Department of Energy:
Management Problems Require a Long-Term Commitment to Change
RCED-93-72: Published: Aug 31, 1993. Publicly Released: Aug 31, 1993.
- Full Report:
GAO reviewed the changes the Department of Energy (DOE) has made to address management problems.
GAO found that: (1) DOE has significant management problems that include unsafe procedures, noncompliance with environmental laws, weak internal controls, accountability and oversight, and unsatisfactory contract and financial management; (2) DOE has reorganized its headquarters structure and strengthened contract management to address management weaknesses; (3) barriers to successful management at DOE include serious communication and coordination problems, deficient staffing, and inadequate management support systems; (4) DOE contract management reforms are imperiled by inadequate management support systems that do not provide adequate information on contractors' activities; and (5) DOE has approved a 5-year plan to improve its workforce through better recruitment, training, and professional development, but it still lacks a comprehensive strategy to identify opportunities for improvement and set priorities.
Recommendation for Executive Action
Status: Closed - Implemented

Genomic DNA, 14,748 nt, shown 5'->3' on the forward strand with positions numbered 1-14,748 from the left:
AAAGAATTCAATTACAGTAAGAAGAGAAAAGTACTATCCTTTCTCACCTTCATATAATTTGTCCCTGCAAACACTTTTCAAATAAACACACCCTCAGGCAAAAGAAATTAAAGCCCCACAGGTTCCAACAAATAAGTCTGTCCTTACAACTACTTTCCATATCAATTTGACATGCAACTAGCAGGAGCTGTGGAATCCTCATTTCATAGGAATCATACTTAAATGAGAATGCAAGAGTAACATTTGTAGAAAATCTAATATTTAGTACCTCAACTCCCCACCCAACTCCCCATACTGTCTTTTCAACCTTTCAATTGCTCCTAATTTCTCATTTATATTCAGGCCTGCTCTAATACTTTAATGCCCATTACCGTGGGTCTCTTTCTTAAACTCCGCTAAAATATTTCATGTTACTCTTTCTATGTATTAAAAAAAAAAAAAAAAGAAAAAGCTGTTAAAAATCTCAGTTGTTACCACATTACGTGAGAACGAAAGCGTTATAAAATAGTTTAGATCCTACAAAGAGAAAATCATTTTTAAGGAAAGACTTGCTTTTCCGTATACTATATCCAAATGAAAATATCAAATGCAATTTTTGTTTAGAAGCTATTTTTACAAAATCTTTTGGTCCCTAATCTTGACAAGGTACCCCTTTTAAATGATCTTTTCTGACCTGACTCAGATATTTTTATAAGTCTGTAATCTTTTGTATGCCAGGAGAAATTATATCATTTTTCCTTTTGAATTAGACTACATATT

Comments: The DOE Secretary instructed the Assistant Secretary for Policy, Planning, and Program Evaluation to create an integrated strategic planning capability. DOE issued its first "Strategic Plan" in April 1994 (DOE/S-0108). The Plan integrates for the first time in DOE's history the five missions of Energy Resources, Environmental Quality, National Security, Industrial Competitiveness, and Science and Technology.
Recommendation: The Secretary of Energy should develop and implement a "management action strategy" to address the obstacles that GAO has identified as preventing management change from succeeding in DOE. This strategy would: (1) articulate key areas of management change, such as enhancing internal communication and strengthening the work force; (2) contain milestones as a basis for monitoring and evaluating progress; and (3) serve both as an agenda for change and as a vehicle for communicating the Department's highest management priorities to the staff.
Agency Affected: Department of Energy